These articles are published in the Slough Town FC programme. The Rebels play in the Southern Premier - just seven leagues below the Premier League. I’ve been supporting Slough since the beginning of time despite now living in Brighton. After nearly 14 nomadic years we finally have a brand spanking new home in Slough.

Tuesday, September 25, 2012

NO MORE BOOM AND BUST


Printed in the FA Cup 2nd Qualifying round game v Eastbourne Town. Sunday 23rd September 2012. We won 5-1 in front of 183 people.

FA Cup first qualifying round day and me and a few Brighton season ticket holders are heading to Whitehawk, one of the poorest estates in the country. Not that you could get a more picturesque ground, nestled at the bottom of the South Downs with a winding country lane to the entrance. Their opponents Sittingbourne have brought a few very lively fans who sing throughout the game despite being crushed 5-0. I don’t know what they eat in Sittingbourne, but they are the fattest bunch of fans I’ve ever seen.
The last time I went to Whitehawk they were bumbling along in the Sussex County League Division One. Crowds of about fifty huddled in an old wooden shed and tea was served in mugs. Fast forward a few years and they are now in the Ryman Premier with a local backer aiming for Conference South and League football eventually.

Whitehawks ground is slowly being transformed and crowds have picked up but Conference South. League Football. Really? For a team on a housing estate in Brighton? Is this another non league financial car crash waiting to happen? Just look at Truro City who beat Whitehawk a few years back in the FA Vase. They were fired up the leagues by a chairman’s generous pockets. Now he’s bankrupt and the club in administration

A bracing walk over the Downs would find you in Lewes, a place that couldn’t be more different to the Whitehawk estate. Just like the Hawks, Lewes accelerated up the leagues until they found themselves seriously out of their depth in the Conference. A season of horror and financial disaster saw them eventually become a supporter’s run club. This season they announced, unusually for a football club, just what their playing budget was going to be for the season. It meant cuts but they said they were now only going to spend what they received in income. It will probably mean promotion will be on hold, but surely that’s more preferable than no club at all.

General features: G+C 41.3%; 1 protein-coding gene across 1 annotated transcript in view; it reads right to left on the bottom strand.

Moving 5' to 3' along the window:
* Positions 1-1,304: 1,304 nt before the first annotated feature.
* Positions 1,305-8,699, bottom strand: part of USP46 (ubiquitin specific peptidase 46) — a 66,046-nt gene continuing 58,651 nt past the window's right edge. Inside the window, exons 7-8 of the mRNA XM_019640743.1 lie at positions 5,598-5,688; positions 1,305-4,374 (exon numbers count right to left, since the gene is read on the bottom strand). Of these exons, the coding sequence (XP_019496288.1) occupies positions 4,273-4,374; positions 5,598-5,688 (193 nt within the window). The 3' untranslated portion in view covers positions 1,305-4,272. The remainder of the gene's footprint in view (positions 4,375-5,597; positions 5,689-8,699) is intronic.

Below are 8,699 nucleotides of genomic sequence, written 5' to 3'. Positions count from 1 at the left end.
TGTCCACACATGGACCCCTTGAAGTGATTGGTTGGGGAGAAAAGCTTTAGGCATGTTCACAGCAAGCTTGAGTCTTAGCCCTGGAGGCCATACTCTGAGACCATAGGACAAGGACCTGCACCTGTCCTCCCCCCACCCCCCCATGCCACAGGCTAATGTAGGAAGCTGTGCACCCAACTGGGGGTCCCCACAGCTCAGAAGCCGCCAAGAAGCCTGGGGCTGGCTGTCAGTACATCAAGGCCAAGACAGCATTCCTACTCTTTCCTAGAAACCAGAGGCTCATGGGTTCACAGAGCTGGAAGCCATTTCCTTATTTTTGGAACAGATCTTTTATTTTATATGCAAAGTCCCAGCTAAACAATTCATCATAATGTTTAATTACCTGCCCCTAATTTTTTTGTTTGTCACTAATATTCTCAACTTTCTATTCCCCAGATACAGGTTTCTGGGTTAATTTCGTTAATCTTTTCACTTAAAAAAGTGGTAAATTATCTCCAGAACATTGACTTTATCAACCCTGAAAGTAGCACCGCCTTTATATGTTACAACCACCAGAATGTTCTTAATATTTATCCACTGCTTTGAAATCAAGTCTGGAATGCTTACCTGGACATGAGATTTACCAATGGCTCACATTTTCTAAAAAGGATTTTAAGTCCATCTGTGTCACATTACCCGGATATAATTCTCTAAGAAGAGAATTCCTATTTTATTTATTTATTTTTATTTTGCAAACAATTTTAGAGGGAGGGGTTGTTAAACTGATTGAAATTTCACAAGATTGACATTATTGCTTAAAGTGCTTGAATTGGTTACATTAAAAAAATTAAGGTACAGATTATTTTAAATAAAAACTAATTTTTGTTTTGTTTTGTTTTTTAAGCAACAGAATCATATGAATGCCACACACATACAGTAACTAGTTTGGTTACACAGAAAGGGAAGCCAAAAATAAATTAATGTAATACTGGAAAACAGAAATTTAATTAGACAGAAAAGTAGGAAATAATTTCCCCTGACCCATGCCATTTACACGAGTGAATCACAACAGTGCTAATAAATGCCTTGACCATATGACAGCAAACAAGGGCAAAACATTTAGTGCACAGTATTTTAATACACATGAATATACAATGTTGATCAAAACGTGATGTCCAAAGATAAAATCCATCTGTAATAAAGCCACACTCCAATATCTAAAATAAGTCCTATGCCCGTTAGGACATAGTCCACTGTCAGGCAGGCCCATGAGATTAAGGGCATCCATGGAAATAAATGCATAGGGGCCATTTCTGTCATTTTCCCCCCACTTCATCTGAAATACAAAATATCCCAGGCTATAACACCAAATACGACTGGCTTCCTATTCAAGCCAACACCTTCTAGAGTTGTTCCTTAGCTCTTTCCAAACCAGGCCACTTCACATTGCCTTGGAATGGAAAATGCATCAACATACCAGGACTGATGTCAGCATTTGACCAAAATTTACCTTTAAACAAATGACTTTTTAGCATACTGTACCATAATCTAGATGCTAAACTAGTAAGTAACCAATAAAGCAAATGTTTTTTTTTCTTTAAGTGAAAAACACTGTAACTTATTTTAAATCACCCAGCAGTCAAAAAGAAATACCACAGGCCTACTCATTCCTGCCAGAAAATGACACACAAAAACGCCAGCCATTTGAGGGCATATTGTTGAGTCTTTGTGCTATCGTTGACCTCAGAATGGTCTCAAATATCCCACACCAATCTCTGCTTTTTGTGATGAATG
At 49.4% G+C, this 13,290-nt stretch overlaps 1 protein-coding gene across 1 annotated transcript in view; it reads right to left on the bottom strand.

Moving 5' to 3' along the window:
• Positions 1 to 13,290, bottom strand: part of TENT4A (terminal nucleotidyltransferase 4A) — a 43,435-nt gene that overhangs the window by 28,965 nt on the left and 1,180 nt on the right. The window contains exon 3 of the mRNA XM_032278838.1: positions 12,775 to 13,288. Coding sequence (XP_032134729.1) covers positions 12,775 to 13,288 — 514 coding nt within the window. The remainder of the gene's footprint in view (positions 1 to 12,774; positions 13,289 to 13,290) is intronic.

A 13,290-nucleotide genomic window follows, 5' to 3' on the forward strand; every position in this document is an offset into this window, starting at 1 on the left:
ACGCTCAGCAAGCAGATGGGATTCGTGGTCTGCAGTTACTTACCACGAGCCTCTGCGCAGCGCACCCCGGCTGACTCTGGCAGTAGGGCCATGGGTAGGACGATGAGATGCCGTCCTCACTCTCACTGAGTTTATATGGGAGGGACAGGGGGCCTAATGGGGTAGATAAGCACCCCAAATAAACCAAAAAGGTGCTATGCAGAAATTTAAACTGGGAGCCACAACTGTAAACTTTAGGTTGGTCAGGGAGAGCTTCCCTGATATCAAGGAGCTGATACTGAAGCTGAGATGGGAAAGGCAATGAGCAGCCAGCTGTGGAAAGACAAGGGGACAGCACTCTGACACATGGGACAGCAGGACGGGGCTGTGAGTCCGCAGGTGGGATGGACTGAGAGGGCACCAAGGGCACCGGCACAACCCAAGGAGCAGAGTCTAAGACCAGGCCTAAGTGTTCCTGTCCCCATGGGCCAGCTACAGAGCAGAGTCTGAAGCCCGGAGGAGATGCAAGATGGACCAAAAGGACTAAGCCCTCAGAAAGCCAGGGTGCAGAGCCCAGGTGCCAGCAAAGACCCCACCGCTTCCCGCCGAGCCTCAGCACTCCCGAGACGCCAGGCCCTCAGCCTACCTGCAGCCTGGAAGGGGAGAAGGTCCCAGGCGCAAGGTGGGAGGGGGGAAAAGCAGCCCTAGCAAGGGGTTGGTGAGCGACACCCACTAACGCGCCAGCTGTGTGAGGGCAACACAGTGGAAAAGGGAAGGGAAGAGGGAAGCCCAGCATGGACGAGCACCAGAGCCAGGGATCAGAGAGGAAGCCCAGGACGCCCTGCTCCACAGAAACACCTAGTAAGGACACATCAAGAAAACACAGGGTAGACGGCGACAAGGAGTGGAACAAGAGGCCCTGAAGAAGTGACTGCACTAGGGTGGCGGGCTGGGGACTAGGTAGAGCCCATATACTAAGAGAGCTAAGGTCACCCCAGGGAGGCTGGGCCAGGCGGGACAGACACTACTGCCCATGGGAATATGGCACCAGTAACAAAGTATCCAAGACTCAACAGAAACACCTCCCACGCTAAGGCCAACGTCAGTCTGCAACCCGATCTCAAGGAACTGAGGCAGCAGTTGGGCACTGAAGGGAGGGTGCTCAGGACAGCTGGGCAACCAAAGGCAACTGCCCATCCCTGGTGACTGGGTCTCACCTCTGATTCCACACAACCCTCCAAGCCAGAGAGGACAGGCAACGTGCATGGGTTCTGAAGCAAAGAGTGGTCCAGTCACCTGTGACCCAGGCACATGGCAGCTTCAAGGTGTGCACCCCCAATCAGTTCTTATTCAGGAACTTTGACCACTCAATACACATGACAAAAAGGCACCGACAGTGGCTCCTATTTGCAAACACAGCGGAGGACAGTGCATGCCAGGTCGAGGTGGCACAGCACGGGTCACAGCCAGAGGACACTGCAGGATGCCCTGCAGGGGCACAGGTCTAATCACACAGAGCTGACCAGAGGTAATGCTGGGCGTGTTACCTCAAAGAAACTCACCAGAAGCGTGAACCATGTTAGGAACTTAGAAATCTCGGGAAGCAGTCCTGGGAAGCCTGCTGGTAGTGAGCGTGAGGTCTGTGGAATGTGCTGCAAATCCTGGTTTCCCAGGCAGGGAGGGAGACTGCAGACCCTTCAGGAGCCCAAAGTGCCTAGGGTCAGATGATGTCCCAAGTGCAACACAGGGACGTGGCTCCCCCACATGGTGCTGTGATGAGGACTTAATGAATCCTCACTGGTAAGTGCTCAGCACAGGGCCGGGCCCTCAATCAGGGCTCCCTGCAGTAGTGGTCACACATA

Windsor and Eton FC were sunk with staggering debts of 283,000. Chairman Kevin Stott said this wouldn't happen again and looked at ways of making the reformed club more sustainable. Last season saw them finish second in the Combined Counties Premiership with a playing budget probably the highest in the league. Just six weeks into the new season that budget was gone. And so are most of the players. Negotiations for a long-term lease of the ground, a new 3G pitch and gym facility have dragged on a lot longer than planned, as they do. Their chairman said "I do not want us to be in a position where we are top of the league and in the quarter-finals of the FA Vase and not be able to fund the rest of the season. The main objective is to protect the immediate future of the football club and be in a position to work on the long term future." Windsor fans will probably have to get used to the Combined Counties.

With the FA relaxing its rules on 4-G pitches expect more clubs to go the way of Maidstone United who after 19 years finally have their own ground where matches are played on an artificial pitch.

Supporters demand success - but at what cost the long term future of our clubs? As Windsor's chairman Stott said "We are working on different timescales - in my head 10 years is nothing for but others that can be too long to wait."

My heart says get out of this bloody league at all costs, but in the cold sober light of day I know that the only way clubs like Slough Town will move forward is to find as many income streams as possible and return home. And for that we will have to be patient and not break the bank.


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